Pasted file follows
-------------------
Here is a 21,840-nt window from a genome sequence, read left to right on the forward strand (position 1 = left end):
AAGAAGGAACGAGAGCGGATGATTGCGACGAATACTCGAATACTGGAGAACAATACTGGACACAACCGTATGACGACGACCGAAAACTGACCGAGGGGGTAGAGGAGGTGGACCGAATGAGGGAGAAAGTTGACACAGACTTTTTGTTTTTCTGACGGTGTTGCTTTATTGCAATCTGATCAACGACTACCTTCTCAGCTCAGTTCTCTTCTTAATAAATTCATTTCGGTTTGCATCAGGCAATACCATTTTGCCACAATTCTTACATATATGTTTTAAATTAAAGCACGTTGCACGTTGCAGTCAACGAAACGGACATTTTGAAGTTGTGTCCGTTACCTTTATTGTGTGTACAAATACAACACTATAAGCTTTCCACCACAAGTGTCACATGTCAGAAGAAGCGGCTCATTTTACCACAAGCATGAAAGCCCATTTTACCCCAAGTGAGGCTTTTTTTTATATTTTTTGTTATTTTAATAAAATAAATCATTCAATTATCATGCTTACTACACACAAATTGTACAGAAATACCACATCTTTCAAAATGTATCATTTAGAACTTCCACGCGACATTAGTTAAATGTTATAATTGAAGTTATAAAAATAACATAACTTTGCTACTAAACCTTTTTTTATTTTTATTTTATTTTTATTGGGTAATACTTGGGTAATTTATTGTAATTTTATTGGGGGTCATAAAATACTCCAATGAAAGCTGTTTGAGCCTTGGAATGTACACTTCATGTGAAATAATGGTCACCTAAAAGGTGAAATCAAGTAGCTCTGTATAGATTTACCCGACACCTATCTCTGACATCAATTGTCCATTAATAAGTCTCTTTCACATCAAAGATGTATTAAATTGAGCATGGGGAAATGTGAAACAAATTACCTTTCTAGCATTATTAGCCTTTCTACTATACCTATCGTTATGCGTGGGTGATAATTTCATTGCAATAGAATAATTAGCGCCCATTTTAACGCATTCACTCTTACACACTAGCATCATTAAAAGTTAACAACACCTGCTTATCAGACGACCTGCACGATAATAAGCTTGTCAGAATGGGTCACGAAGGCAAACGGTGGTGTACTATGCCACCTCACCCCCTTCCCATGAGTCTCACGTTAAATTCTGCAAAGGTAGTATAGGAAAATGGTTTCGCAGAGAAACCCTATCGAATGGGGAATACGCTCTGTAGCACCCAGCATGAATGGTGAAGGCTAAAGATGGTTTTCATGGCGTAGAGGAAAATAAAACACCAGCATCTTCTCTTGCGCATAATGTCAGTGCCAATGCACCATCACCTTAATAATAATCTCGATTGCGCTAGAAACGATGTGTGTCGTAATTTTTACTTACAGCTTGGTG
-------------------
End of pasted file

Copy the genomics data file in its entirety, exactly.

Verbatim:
Here is a 21,840-nt window from a genome sequence, read left to right on the forward strand (position 1 = left end):
AAGAAGGAACGAGAGCGGATGATTGCGACGAATACTCGAATACTGGAGAACAATACTGGACACAACCGTATGACGACGACCGAAAACTGACCGAGGGGGTAGAGGAGGTGGACCGAATGAGGGAGAAAGTTGACACAGACTTTTTGTTTTTCTGACGGTGTTGCTTTATTGCAATCTGATCAACGACTACCTTCTCAGCTCAGTTCTCTTCTTAATAAATTCATTTCGGTTTGCATCAGGCAATACCATTTTGCCACAATTCTTACATATATGTTTTAAATTAAAGCACGTTGCACGTTGCAGTCAACGAAACGGACATTTTGAAGTTGTGTCCGTTACCTTTATTGTGTGTACAAATACAACACTATAAGCTTTCCACCACAAGTGTCACATGTCAGAAGAAGCGGCTCATTTTACCACAAGCATGAAAGCCCATTTTACCCCAAGTGAGGCTTTTTTTTATATTTTTTGTTATTTTAATAAAATAAATCATTCAATTATCATGCTTACTACACACAAATTGTACAGAAATACCACATCTTTCAAAATGTATCATTTAGAACTTCCACGCGACATTAGTTAAATGTTATAATTGAAGTTATAAAAATAACATAACTTTGCTACTAAACCTTTTTTTATTTTTATTTTATTTTTATTGGGTAATACTTGGGTAATTTATTGTAATTTTATTGGGGGTCATAAAATACTCCAATGAAAGCTGTTTGAGCCTTGGAATGTACACTTCATGTGAAATAATGGTCACCTAAAAGGTGAAATCAAGTAGCTCTGTATAGATTTACCCGACACCTATCTCTGACATCAATTGTCCATTAATAAGTCTCTTTCACATCAAAGATGTATTAAATTGAGCATGGGGAAATGTGAAACAAATTACCTTTCTAGCATTATTAGCCTTTCTACTATACCTATCGTTATGCGTGGGTGATAATTTCATTGCAATAGAATAATTAGCGCCCATTTTAACGCATTCACTCTTACACACTAGCATCATTAAAAGTTAACAACACCTGCTTATCAGACGACCTGCACGATAATAAGCTTGTCAGAATGGGTCACGAAGGCAAACGGTGGTGTACTATGCCACCTCACCCCCTTCCCATGAGTCTCACGTTAAATTCTGCAAAGGTAGTATAGGAAAATGGTTTCGCAGAGAAACCCTATCGAATGGGGAATACGCTCTGTAGCACCCAGCATGAATGGTGAAGGCTAAAGATGGTTTTCATGGCGTAGAGGAAAATAAAACACCAGCATCTTCTCTTGCGCATAATGTCAGTGCCAATGCACCATCACCTTAATAATAATCTCGATTGCGCTAGAAACGATGTGTGTCGTAATTTTTACTTACAGCTTGGTG